Eleven: Ribamar

She – and I remember as if it were yesterday – did not like to have her nails done in the morning. She preferred to have them painted in the afternoon, because in the morning, besides the flock of children, there was always a lot to do in that house.

The manicurist, however, came early as she was all booked up in the afternoon (after all, it was not her day). Sebastiana – Sabá Vintém, the manicurist was a black woman from Barbados, rather well-known in Manaus; she served all the society ladies with her impeccable work – she painted little flowers on the nails of the ladies and little hearts for the girls. Thanks to her contacts, Sabá herself was a force to be reckoned with. She knew all the scandals of the city, the intimate lives of all the families and because of this Sabá Vintém was the municipal megaphone: lovers, abortions, hidden pregnancies - she had a special knack for finding out everything, then discretely she added up fragments of overheard conversations in various houses, sewed and fit them together, like an attentive police detective. She became valuable to the ladies of the house who let her talk at the price of a good tip; passing herself off as a silly woman, she made herself a confidante of all of them without irritating anyone. She made whomever her present client was think that she was preferred and it was just to her that she confided what she knew.

“For the love of God, Dona Diana, I'm only talking because it's to you ...”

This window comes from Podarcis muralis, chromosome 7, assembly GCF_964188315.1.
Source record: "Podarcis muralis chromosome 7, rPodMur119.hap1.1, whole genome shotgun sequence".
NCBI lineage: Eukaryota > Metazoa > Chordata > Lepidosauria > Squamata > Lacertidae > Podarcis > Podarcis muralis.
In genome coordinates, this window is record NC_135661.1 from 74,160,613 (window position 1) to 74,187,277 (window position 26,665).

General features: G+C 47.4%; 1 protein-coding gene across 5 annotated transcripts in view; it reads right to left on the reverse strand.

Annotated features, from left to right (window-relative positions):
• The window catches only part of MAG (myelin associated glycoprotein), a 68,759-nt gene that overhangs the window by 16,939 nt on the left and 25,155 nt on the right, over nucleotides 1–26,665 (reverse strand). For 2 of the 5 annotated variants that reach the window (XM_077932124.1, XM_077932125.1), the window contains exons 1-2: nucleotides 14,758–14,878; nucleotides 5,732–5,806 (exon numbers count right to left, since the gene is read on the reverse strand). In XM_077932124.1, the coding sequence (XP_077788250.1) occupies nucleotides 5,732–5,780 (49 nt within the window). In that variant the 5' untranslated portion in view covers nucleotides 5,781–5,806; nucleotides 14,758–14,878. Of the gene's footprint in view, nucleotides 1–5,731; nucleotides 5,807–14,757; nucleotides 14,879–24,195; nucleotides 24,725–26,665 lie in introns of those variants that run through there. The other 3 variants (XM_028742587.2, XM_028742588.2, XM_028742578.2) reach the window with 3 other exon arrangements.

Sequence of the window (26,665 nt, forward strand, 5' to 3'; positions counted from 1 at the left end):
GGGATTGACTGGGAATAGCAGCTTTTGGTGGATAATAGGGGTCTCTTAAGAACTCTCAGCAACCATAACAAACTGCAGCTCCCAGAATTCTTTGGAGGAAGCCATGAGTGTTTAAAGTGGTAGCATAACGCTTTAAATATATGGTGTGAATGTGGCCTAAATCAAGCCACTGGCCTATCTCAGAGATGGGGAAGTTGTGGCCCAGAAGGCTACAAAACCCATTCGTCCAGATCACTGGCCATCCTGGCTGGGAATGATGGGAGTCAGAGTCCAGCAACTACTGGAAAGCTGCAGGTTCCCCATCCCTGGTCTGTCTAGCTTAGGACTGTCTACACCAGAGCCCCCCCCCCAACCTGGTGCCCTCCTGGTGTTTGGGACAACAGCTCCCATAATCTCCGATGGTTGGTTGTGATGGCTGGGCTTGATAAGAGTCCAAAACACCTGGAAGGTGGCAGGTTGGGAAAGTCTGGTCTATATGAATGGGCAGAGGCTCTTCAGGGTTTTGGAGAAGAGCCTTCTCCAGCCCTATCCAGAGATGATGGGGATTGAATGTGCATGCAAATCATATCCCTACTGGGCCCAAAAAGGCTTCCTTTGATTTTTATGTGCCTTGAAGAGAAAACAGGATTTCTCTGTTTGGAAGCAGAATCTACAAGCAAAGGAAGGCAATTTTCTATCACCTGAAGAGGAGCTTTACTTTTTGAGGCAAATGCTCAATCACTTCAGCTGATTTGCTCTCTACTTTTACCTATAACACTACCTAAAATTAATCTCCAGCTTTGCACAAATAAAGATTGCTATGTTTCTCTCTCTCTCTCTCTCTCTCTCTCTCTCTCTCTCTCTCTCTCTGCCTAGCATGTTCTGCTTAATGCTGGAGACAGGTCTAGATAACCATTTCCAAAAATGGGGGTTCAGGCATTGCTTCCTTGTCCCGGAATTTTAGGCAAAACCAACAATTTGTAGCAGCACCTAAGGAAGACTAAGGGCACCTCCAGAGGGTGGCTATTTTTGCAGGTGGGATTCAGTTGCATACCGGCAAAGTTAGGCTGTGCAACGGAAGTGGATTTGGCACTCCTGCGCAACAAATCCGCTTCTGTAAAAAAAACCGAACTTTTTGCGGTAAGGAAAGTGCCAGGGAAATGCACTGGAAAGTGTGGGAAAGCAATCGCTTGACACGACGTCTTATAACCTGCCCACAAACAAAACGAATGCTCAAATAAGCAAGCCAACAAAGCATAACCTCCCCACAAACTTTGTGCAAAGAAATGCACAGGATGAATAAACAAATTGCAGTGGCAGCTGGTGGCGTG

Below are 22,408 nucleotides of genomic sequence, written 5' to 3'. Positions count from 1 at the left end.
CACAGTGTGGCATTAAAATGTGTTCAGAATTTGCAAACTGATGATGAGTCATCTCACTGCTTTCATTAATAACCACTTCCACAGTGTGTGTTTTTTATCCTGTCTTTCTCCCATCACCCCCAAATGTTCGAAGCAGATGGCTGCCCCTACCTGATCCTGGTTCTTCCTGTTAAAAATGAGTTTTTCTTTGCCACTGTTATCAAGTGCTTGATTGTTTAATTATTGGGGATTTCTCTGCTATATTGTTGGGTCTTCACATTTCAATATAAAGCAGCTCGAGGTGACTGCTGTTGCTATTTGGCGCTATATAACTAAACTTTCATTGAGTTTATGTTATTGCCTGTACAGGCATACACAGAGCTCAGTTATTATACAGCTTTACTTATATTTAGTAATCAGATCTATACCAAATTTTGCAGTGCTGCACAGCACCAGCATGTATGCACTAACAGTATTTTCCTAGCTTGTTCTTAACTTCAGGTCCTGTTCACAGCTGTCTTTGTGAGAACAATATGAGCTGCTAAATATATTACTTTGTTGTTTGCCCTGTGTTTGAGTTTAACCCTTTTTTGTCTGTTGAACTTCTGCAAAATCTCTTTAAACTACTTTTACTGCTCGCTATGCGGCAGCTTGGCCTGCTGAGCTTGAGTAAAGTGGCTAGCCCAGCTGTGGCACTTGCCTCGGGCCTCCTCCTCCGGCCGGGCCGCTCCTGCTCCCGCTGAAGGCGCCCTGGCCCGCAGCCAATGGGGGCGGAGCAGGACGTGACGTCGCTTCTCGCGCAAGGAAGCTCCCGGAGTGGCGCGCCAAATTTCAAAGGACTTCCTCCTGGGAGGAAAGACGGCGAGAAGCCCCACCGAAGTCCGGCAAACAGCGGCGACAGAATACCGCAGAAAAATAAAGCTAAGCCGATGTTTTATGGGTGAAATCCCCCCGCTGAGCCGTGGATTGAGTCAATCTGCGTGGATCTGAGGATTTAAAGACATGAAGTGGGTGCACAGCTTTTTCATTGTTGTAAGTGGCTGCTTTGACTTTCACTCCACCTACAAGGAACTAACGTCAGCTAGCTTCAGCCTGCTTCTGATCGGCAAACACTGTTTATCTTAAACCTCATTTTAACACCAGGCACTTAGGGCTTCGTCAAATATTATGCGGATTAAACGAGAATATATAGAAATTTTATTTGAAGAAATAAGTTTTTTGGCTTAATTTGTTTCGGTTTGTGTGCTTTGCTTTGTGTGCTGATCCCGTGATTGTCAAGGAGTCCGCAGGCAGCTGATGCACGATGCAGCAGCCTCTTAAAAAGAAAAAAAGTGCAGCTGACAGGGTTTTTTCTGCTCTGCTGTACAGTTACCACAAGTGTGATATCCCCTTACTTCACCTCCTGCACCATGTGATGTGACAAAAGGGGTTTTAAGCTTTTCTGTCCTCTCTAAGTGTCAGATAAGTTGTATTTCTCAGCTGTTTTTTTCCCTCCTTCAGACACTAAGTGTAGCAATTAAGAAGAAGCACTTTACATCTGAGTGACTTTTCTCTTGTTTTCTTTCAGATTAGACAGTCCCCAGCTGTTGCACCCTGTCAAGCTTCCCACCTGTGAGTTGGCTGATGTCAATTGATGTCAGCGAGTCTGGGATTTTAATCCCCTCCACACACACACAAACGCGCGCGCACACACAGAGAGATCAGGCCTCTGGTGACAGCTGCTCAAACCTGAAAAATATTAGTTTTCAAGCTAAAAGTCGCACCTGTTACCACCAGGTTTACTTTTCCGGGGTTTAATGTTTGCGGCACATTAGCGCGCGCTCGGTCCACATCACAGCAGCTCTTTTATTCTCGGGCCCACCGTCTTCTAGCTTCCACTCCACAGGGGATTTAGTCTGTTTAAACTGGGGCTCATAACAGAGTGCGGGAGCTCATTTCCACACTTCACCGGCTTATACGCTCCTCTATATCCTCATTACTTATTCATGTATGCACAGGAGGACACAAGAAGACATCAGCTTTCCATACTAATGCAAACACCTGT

So, Sabá had no free time during the week. She became prosperous with age. She had lunch and dinner in the houses of ladies while amassing money for decades.

Yes - she did not like to have her nails done in the morning. Dona Maria de Abreu e Souza, young and pretty still, as I knew her, beautiful, elegant, lived on the Rua Barroso in a house whose backyard looked out on the Aterro Bayou. That evening, Dona Maria was going to a birthday party and sent a black boy to summon Sabá to repair her nail polish and had already made an appointment at Mezzodi, the fashionable hair salon at the time.

That was when there was a knock at the door.

In those days the Amazon had changed. The recession was great, but in Rio Branco there were 250,000 head of cattle, between thickets of fanwort, waterlilies and grasses - wealth luxuriating among marshes and swamps.

No servant was near. It was Dona Mariazinha herself who, solemnly rising from her chair, went to see who was at the door.

“Good day, madame,” said a badly dressed caboclo, linen trousers, stiffly starched rough cotton shirt, straw hat on his head with his hand wrapped around a wooden travel bag. The man took off his hat to speak to her.

“Do you know where Seu Juca das Neves lives?”

When Dona Maria saw him she stiffened but became courteous in her reply as that was how she treated those who were beneath her station.

“Next door,” she said and returned sitting in front of the black woman, Sebastiana Vintém.

She was the most refined, elegant and beautiful lady of the day, yes, it is as I, the narrator, am telling you.

And that man was Ribamar (d'Aguirre) de Souza.

Translation by Christopher Schindler